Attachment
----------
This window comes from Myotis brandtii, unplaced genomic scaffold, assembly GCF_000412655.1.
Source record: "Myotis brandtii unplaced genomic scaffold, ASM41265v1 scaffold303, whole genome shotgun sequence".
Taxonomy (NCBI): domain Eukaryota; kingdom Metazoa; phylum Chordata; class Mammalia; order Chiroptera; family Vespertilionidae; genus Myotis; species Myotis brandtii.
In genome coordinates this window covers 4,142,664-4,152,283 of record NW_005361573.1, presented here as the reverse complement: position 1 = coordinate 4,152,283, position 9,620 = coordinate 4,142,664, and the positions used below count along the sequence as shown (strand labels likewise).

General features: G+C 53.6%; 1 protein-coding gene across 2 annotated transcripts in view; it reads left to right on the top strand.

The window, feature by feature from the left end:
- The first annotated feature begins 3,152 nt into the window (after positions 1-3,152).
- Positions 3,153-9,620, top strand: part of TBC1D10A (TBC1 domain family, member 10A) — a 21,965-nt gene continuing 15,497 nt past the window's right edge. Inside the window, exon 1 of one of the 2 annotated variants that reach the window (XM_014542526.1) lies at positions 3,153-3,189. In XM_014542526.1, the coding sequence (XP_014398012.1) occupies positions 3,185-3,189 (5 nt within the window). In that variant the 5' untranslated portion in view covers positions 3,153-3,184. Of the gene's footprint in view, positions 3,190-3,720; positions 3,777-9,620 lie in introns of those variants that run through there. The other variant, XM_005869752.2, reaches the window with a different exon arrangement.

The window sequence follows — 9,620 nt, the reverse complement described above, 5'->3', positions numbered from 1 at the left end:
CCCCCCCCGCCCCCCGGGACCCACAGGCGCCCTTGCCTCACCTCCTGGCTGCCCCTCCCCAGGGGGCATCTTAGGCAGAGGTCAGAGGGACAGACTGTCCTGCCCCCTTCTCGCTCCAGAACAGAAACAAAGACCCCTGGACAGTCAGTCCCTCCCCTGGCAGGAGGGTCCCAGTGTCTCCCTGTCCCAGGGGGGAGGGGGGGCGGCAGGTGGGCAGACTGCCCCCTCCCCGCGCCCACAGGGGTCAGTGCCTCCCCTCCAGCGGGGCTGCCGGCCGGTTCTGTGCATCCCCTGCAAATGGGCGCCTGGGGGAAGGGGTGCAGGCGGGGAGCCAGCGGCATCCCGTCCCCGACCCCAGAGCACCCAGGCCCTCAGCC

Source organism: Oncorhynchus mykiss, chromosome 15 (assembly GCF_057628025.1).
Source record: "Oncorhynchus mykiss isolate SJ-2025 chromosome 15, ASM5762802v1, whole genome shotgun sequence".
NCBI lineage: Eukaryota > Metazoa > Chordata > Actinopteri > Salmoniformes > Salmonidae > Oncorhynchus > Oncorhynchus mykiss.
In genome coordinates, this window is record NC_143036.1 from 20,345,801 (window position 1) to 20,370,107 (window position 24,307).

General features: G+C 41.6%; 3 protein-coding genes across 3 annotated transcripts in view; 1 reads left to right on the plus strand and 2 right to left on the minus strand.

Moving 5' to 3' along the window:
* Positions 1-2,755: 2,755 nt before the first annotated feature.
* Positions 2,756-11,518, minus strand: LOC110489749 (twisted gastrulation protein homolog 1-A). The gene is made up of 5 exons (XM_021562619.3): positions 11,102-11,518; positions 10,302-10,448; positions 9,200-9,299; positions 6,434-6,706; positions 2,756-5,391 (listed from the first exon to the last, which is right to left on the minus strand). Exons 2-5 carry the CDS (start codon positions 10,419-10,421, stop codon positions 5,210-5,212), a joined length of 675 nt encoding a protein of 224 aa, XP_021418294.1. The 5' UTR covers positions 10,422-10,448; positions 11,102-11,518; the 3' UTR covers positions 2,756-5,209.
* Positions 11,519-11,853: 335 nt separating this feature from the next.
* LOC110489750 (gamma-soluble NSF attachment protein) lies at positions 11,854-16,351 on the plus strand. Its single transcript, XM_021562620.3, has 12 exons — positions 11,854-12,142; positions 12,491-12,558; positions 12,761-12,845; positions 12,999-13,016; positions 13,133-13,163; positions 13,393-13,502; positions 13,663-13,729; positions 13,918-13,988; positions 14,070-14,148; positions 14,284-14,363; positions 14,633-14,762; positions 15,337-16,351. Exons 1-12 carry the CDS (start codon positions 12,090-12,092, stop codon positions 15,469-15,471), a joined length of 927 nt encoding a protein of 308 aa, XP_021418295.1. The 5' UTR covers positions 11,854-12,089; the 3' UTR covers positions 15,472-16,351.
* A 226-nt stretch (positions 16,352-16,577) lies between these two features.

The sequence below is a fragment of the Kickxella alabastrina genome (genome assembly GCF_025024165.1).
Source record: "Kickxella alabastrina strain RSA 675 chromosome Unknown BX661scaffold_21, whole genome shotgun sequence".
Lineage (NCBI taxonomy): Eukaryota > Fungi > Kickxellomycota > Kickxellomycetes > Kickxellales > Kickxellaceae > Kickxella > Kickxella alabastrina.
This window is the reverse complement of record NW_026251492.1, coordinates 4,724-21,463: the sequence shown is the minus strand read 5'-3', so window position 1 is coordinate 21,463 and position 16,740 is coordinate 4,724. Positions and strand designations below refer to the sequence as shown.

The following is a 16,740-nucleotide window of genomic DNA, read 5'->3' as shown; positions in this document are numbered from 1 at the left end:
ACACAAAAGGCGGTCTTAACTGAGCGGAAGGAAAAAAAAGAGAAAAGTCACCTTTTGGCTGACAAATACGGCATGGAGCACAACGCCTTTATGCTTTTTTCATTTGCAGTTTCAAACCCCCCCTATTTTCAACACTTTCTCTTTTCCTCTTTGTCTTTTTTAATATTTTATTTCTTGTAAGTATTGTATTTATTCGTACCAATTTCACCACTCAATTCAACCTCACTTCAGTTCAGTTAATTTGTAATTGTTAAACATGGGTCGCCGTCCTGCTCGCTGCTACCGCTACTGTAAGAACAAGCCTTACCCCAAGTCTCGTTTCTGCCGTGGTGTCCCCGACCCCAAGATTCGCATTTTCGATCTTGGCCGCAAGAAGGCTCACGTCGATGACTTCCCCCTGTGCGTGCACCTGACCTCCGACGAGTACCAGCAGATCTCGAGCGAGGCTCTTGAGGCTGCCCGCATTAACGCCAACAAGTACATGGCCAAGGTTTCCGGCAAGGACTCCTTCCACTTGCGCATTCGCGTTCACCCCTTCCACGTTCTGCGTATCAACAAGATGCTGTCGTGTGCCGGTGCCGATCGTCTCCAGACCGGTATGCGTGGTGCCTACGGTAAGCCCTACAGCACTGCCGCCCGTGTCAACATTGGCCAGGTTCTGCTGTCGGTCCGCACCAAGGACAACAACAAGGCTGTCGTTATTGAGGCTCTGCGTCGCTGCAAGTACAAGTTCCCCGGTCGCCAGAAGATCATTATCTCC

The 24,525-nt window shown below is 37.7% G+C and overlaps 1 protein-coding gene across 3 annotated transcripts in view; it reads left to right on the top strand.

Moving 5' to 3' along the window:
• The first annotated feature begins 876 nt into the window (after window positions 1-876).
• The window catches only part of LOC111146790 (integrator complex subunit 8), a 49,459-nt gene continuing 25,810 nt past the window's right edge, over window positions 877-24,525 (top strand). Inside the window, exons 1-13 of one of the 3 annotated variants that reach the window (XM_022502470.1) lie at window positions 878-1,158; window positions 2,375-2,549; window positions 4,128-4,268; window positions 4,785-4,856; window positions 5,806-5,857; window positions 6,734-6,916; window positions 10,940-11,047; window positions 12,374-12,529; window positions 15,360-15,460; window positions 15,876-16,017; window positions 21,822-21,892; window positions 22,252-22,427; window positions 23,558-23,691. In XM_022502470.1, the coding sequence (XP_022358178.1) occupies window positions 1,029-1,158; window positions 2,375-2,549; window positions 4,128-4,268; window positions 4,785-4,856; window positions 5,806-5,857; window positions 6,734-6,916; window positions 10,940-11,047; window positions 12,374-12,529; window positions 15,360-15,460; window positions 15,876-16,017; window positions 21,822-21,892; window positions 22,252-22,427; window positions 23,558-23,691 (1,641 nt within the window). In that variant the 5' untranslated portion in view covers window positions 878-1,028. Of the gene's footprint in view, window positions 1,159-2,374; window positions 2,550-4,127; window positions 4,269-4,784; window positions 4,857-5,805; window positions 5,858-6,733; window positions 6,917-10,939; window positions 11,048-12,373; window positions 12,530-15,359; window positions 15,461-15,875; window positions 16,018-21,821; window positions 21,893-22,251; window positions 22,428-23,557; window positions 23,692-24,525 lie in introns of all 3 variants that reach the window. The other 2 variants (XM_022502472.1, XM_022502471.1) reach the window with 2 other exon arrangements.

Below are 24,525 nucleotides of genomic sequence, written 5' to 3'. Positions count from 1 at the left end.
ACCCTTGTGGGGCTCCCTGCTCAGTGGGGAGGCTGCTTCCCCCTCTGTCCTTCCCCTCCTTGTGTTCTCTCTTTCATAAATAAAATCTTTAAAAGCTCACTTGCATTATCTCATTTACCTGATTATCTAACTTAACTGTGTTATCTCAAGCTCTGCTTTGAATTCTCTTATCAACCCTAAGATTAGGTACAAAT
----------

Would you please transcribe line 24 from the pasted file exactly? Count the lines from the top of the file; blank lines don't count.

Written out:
Lineage (NCBI taxonomy): Eukaryota > Fungi > Kickxellomycota > Kickxellomycetes > Kickxellales > Kickxellaceae > Kickxella > Kickxella alabastrina.